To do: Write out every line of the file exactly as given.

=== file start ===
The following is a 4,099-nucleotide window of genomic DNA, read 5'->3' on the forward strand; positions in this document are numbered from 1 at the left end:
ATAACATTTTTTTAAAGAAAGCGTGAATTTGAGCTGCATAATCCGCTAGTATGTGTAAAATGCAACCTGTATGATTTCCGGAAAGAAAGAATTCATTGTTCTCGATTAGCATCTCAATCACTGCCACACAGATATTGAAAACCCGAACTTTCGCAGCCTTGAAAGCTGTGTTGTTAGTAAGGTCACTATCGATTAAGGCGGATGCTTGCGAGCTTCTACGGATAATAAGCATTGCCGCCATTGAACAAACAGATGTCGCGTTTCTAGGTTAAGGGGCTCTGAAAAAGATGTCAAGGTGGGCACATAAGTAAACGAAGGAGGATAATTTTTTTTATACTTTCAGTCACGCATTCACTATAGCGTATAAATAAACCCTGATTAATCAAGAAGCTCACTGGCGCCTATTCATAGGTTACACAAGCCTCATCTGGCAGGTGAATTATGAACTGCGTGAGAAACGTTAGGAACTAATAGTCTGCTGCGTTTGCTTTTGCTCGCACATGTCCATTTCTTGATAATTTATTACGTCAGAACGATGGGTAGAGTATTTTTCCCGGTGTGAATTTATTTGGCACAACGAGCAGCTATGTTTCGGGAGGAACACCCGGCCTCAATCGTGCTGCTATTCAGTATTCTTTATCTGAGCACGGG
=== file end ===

The following is a 4,099-nucleotide window of genomic DNA, read 5'->3' on the forward strand; positions in this document are numbered from 1 at the left end:
ATAACATTTTTTTAAAGAAAGCGTGAATTTGAGCTGCATAATCCGCTAGTATGTGTAAAATGCAACCTGTATGATTTCCGGAAAGAAAGAATTCATTGTTCTCGATTAGCATCTCAATCACTGCCACACAGATATTGAAAACCCGAACTTTCGCAGCCTTGAAAGCTGTGTTGTTAGTAAGGTCACTATCGATTAAGGCGGATGCTTGCGAGCTTCTACGGATAATAAGCATTGCCGCCATTGAACAAACAGATGTCGCGTTTCTAGGTTAAGGGGCTCTGAAAAAGATGTCAAGGTGGGCACATAAGTAAACGAAGGAGGATAATTTTTTTTATACTTTCAGTCACGCATTCACTATAGCGTATAAATAAACCCTGATTAATCAAGAAGCTCACTGGCGCCTATTCATAGGTTACACAAGCCTCATCTGGCAGGTGAATTATGAACTGCGTGAGAAACGTTAGGAACTAATAGTCTGCTGCGTTTGCTTTTGCTCGCACATGTCCATTTCTTGATAATTTATTACGTCAGAACGATGGGTAGAGTATTTTTCCCGGTGTGAATTTATTTGGCACAACGAGCAGCTATGTTTCGGGAGGAACACCCGGCCTCAATCGTGCTGCTATTCAGTATTCTTTATCTGAGCACGGG